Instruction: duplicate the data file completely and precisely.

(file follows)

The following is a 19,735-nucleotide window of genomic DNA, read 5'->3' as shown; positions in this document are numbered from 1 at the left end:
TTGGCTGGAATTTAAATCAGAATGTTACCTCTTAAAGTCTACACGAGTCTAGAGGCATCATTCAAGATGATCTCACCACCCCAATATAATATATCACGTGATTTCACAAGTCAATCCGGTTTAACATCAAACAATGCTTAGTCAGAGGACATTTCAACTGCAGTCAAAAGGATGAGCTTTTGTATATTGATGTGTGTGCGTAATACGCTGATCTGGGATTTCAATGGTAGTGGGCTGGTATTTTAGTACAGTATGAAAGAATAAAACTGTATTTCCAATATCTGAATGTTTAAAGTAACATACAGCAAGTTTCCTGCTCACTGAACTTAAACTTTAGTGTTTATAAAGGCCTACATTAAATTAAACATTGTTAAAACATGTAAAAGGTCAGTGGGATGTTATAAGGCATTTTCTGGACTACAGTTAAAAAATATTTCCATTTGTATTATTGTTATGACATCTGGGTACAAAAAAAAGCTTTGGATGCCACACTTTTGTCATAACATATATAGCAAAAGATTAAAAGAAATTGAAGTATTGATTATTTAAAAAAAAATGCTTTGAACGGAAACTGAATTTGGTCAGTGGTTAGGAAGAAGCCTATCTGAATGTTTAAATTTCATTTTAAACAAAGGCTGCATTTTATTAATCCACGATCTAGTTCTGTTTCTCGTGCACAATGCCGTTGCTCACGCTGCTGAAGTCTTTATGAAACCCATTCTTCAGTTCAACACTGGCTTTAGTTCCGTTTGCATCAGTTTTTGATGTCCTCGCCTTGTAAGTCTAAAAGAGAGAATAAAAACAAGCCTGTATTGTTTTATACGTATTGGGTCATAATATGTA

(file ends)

The following is a 19,735-nucleotide window of genomic DNA, read 5'->3' as shown; positions in this document are numbered from 1 at the left end:
TTGGCTGGAATTTAAATCAGAATGTTACCTCTTAAAGTCTACACGAGTCTAGAGGCATCATTCAAGATGATCTCACCACCCCAATATAATATATCACGTGATTTCACAAGTCAATCCGGTTTAACATCAAACAATGCTTAGTCAGAGGACATTTCAACTGCAGTCAAAAGGATGAGCTTTTGTATATTGATGTGTGTGCGTAATACGCTGATCTGGGATTTCAATGGTAGTGGGCTGGTATTTTAGTACAGTATGAAAGAATAAAACTGTATTTCCAATATCTGAATGTTTAAAGTAACATACAGCAAGTTTCCTGCTCACTGAACTTAAACTTTAGTGTTTATAAAGGCCTACATTAAATTAAACATTGTTAAAACATGTAAAAGGTCAGTGGGATGTTATAAGGCATTTTCTGGACTACAGTTAAAAAATATTTCCATTTGTATTATTGTTATGACATCTGGGTACAAAAAAAAGCTTTGGATGCCACACTTTTGTCATAACATATATAGCAAAAGATTAAAAGAAATTGAAGTATTGATTATTTAAAAAAAAATGCTTTGAACGGAAACTGAATTTGGTCAGTGGTTAGGAAGAAGCCTATCTGAATGTTTAAATTTCATTTTAAACAAAGGCTGCATTTTATTAATCCACGATCTAGTTCTGTTTCTCGTGCACAATGCCGTTGCTCACGCTGCTGAAGTCTTTATGAAACCCATTCTTCAGTTCAACACTGGCTTTAGTTCCGTTTGCATCAGTTTTTGATGTCCTCGCCTTGTAAGTCTAAAAGAGAGAATAAAAACAAGCCTGTATTGTTTTATACGTATTGGGTCATAATATGTA